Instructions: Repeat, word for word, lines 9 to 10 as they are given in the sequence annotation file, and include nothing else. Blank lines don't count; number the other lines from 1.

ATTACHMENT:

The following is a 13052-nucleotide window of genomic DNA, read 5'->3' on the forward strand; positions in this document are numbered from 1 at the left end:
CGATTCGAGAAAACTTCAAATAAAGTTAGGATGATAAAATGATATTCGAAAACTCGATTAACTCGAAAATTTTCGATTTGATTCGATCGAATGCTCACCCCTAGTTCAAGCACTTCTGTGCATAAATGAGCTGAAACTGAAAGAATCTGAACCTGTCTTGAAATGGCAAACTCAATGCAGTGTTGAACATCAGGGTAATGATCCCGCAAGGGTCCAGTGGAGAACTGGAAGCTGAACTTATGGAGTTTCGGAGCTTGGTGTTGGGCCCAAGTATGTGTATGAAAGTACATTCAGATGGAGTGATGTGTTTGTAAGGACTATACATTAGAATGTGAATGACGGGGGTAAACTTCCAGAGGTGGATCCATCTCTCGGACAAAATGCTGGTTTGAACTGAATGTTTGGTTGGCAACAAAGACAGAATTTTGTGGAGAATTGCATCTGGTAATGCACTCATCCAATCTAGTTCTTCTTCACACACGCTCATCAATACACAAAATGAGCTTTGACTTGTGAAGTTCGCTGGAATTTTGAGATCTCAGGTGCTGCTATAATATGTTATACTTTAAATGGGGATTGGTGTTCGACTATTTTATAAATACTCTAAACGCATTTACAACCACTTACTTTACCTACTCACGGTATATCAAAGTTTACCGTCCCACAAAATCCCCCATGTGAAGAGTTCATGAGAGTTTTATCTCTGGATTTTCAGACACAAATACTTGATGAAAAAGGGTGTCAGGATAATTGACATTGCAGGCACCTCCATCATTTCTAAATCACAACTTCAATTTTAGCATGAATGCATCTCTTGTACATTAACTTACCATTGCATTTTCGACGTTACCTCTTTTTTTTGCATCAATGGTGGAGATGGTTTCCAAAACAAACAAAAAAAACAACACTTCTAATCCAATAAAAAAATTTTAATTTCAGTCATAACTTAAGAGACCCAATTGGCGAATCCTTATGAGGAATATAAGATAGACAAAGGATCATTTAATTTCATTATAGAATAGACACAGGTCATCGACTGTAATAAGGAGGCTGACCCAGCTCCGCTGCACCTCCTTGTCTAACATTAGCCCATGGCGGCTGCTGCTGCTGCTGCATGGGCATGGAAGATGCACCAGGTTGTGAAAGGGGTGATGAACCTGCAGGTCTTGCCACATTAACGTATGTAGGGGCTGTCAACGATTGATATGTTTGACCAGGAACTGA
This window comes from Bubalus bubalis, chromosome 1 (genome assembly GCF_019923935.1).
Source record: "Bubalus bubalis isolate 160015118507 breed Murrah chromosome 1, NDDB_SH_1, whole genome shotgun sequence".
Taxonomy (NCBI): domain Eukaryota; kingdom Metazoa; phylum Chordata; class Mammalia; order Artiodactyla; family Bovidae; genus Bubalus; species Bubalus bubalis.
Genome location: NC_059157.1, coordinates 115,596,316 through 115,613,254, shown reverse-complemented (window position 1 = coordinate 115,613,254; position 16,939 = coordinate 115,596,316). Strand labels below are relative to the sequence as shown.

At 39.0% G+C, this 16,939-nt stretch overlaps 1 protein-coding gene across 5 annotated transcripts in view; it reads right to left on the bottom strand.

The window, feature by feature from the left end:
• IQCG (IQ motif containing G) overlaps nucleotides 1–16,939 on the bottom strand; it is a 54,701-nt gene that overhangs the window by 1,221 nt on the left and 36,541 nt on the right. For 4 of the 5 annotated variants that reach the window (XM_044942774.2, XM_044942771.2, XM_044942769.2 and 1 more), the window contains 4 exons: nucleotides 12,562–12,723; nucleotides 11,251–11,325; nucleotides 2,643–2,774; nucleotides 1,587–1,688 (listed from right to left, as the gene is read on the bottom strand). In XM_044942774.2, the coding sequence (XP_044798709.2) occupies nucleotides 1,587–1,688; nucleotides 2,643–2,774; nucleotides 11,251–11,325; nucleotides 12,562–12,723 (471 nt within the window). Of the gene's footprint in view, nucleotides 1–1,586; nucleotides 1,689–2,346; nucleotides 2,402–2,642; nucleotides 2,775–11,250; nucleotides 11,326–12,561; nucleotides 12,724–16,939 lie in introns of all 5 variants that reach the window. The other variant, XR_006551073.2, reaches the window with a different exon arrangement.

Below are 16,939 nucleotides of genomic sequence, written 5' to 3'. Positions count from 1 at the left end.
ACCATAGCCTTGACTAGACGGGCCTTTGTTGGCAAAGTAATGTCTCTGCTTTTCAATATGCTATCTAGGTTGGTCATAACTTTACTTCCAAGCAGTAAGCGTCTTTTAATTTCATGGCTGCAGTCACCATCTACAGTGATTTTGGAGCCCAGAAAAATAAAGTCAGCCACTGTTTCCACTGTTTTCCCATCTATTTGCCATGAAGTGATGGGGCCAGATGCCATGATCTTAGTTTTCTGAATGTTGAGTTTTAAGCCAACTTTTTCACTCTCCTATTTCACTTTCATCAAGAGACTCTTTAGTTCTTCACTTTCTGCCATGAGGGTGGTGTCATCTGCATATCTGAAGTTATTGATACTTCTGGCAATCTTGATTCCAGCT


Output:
• IQCG (IQ motif containing G) overlaps nucleotides 1–16,939 on the bottom strand; it is a 54,701-nt gene that overhangs the window by 1,221 nt on the left and 36,541 nt on the right. For 4 of the 5 annotated variants that reach the window (XM_044942774.2, XM_044942771.2, XM_044942769.2 and 1 more), the window contains 4 exons: nucleotides 12,562–12,723; nucleotides 11,251–11,325; nucleotides 2,643–2,774; nucleotides 1,587–1,688 (listed from right to left, as the gene is read on the bottom strand). In XM_044942774.2, the coding sequence (XP_044798709.2) occupies nucleotides 1,587–1,688; nucleotides 2,643–2,774; nucleotides 11,251–11,325; nucleotides 12,562–12,723 (471 nt within the window). Of the gene's footprint in view, nucleotides 1–1,586; nucleotides 1,689–2,346; nucleotides 2,402–2,642; nucleotides 2,775–11,250; nucleotides 11,326–12,561; nucleotides 12,724–16,939 lie in introns of all 5 variants that reach the window. The other variant, XR_006551073.2, reaches the window with a different exon arrangement.

Below are 16,939 nucleotides of genomic sequence, written 5' to 3'. Positions count from 1 at the left end.